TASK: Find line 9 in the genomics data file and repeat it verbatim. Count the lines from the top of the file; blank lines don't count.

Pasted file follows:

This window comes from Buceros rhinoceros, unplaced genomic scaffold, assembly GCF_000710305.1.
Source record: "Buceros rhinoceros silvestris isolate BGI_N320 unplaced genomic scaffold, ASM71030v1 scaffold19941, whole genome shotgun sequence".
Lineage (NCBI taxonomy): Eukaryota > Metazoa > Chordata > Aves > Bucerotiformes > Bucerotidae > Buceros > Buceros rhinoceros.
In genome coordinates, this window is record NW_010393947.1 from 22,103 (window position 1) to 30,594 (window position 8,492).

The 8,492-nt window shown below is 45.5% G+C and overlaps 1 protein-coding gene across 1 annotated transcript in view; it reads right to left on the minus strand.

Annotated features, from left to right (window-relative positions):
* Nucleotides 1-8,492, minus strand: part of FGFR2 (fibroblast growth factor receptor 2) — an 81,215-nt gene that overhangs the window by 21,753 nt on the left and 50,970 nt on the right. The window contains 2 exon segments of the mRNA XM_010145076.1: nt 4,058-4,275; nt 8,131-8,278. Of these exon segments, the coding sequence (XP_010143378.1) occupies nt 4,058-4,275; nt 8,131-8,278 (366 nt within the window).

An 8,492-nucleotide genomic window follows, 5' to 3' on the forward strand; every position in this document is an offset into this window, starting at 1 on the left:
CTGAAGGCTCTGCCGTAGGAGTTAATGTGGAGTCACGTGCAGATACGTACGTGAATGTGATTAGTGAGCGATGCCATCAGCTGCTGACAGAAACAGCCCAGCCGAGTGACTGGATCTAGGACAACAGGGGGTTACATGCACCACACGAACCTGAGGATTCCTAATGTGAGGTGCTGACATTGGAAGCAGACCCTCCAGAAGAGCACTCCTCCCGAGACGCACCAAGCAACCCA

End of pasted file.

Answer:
CTGAAGGCTCTGCCGTAGGAGTTAATGTGGAGTCACGTGCAGATACGTACGTGAATGTGATTAGTGAGCGATGCCATCAGCTGCTGACAGAAACAGCCCAGCCGAGTGACTGGATCTAGGACAACAGGGGGTTACATGCACCACACGAACCTGAGGATTCCTAATGTGAGGTGCTGACATTGGAAGCAGACCCTCCAGAAGAGCACTCCTCCCGAGACGCACCAAGCAACCCA